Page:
7 – Education of The Family

Snow fell while Hindenberg, pistol in hand, directed Diogenes to man the lever so they could start their long journey West. Diogenes watched Hindenburg unfold a little chair and seat himself while aiming the pistol at his head. Diogenes pushed hard but the lever wouldn’t budge. After much cursing, Hindenburg directed that Diogenes stand on the lever while he also pushed down. The hand-car finally crept into motion. Hindenburg was frantic that Diogenes sustain the movement. He lent a hand until they began to advance slowly then resumed his seat, observing Diogenes, as old a man as he, slaving away at the outset of their long trek.
“You … asshole! We’ll never make it!” Diogenes complained.
“I may be an asshole but you are my slave.” Hindenburg chuckled, “What does that make you?”
“How did you get here?” Diogenes began pulling up as well as down to gather speed.
“I hired a boy who had wandered from a small town named Reutlingen. Then I recruited a few more on the way.”
“And do you expect a man your equal in age to do this?”
“For now, yes.”
“What an idiot!” Diogenes muttered.
The trees now hung over the rusty tracks and the snow flurried masking dusk with a thick, dark mist. Within a half-hour night fell and they had traveled all of ten kilometers. Diogenes sucked in the chill air and Hindenburg mused, smoking a pipe in one hand, holding his pistol by his knee with the other.
“Do trains never travel these tracks? They’re nearly rusted!”
“Seldom do … ” Hindenburg drawled nonchalantly.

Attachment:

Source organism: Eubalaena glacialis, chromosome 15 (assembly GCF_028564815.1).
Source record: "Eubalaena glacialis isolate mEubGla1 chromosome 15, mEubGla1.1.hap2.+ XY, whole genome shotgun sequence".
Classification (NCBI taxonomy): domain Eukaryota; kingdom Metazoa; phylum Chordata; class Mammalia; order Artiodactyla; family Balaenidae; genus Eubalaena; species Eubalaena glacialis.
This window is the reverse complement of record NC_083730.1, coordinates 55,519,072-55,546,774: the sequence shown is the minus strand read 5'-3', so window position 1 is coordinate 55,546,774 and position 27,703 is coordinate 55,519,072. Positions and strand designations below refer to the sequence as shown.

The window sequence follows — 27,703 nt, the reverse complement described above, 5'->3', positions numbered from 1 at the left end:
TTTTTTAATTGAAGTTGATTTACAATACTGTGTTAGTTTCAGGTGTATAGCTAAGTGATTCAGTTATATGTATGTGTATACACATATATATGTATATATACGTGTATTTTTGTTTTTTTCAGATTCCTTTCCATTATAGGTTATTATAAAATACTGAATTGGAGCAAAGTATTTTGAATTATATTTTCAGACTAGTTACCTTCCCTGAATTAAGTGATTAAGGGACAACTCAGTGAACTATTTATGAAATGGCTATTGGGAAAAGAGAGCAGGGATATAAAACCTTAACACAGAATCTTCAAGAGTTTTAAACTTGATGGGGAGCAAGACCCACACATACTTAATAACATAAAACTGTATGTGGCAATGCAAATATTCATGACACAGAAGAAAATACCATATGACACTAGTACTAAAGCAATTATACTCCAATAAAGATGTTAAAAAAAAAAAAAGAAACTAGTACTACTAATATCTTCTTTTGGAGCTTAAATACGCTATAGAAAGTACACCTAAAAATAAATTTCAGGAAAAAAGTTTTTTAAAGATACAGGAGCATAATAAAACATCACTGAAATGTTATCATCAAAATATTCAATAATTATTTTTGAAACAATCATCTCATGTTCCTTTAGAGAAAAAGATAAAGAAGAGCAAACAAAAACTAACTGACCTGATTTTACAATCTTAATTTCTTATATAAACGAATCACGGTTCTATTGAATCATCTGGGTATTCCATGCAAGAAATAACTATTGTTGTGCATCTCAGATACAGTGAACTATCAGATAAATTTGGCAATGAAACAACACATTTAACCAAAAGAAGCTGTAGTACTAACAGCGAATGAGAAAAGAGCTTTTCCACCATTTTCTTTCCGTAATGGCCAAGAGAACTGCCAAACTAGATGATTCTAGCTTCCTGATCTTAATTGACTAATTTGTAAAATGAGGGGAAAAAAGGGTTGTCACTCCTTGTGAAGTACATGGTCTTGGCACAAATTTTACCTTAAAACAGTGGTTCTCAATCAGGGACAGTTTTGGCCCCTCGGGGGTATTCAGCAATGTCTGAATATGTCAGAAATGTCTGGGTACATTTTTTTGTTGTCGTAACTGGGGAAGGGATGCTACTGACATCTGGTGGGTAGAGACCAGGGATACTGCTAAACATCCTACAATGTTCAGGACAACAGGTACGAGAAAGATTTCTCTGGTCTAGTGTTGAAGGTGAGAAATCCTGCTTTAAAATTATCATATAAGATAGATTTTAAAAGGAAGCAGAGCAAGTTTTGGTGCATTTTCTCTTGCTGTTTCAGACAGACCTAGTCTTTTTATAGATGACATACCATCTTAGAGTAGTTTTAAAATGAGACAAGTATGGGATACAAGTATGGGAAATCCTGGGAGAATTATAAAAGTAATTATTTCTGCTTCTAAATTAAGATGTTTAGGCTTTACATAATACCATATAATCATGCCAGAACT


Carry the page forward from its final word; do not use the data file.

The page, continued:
Diogenes’ shoulders ached and his hand froze on the cold metal as he leaned back and forth, barely able to catch his breath between stiff thrusts. They rounded a rather tight curve and then could hear a roar from behind the hill they had just skirted.
“Sounds like an avalanche!” Hindenburg said, standing up.
“Maybe it’s the end … ” Diogenes laughed, easing up from the lever ” … of the world?”
“Could be!” Hindenburg cried, the roar growing.
“My God it’s a train!” Diogenes screamed.
“Jump!” Hindenburg cried, eyes rolling, but he stood there frozen with fear.
“You jump!” Diogenes shouted, cruelly.
“Oh no!” Hindenburg turned, bunching up his mouth, stubbornly pointing his gun.
By then the train, which had been scraping down the tracks, smoking along inefficiently, rammed into them, nearly tossing them off their hand-car. Hindenburg fell back, head precariously hanging from the end over the tracks, eyes staring into the locomotive’s huge lamp. Diogenes crawled out of the way of the wildly pumping lever and hung on for life as the rocking car began to level, following the first accelerative shock. They were barreling through the woods now. Diogenes pulled on Hindenburg’s pantleg allowing him to sit up behind the lever. However, his canvas machine parts were slipping off. His gun, meanwhile, fell from his hand and Hindenburg began to crawl foolishly to the edge to retrieve it. Diogenes caught his pantleg only to get kicked by Hindenburg while he scrambled for the gun, then he began to slide off again until Diogenes dragged him into a safer position. They were flying along now attempting to see above the lamp whether someone in the cabin had spotted them.